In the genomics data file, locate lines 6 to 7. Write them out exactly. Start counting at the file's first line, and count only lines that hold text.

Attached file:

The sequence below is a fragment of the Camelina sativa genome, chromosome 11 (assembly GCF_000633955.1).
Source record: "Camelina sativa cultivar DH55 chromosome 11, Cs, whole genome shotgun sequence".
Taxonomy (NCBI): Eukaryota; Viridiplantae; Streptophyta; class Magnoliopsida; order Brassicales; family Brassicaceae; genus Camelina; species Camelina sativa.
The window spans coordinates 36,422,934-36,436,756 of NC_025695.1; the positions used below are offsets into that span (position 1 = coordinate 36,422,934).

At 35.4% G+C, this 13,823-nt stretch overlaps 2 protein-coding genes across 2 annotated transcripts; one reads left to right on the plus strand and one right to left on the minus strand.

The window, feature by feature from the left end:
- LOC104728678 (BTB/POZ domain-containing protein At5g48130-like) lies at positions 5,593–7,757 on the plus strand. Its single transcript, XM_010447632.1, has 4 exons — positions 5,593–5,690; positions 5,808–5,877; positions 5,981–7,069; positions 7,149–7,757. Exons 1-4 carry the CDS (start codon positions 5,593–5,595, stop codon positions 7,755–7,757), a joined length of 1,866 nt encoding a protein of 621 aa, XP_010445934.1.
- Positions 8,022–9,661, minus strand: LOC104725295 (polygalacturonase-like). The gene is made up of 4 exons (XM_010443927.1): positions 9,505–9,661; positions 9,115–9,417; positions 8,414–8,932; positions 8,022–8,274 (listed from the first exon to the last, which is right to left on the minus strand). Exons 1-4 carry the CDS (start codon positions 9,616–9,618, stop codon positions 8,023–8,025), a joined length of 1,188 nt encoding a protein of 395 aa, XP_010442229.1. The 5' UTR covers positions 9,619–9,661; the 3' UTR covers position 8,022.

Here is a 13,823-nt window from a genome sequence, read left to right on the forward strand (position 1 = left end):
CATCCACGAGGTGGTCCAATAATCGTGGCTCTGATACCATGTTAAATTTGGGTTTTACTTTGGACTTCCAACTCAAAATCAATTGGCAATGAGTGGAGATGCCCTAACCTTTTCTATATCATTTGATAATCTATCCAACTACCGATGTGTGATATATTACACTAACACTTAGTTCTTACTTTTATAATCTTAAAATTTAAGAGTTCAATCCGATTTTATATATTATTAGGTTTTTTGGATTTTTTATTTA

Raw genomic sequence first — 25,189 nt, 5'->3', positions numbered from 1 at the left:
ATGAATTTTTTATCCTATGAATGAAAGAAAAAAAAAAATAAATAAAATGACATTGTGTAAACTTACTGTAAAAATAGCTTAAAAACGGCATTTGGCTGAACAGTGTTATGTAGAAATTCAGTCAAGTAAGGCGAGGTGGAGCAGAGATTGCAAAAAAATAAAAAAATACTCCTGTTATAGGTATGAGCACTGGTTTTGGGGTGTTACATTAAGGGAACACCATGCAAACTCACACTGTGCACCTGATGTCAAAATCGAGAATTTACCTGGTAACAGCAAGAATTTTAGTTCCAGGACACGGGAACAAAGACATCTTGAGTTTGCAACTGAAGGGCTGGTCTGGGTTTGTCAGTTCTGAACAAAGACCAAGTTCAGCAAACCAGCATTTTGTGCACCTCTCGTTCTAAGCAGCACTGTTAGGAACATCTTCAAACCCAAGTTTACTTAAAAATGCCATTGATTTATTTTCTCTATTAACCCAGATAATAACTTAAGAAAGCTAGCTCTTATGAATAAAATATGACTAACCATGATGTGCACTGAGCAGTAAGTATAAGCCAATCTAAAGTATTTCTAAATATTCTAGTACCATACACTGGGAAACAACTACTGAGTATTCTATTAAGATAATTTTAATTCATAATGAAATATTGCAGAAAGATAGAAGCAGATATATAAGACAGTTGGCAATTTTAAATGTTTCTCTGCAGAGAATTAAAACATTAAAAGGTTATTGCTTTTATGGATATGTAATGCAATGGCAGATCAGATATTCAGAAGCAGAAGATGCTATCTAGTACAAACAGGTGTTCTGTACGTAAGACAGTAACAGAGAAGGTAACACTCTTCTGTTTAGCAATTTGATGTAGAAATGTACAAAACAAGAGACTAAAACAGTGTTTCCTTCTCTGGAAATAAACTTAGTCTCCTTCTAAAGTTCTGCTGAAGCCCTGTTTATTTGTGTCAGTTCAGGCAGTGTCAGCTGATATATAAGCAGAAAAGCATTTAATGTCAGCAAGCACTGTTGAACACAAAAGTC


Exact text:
The window, feature by feature from the left end:
- LOC104728678 (BTB/POZ domain-containing protein At5g48130-like) lies at positions 5,593–7,757 on the plus strand. Its single transcript, XM_010447632.1, has 4 exons — positions 5,593–5,690; positions 5,808–5,877; positions 5,981–7,069; positions 7,149–7,757. Exons 1-4 carry the CDS (start codon positions 5,593–5,595, stop codon positions 7,755–7,757), a joined length of 1,866 nt encoding a protein of 621 aa, XP_010445934.1.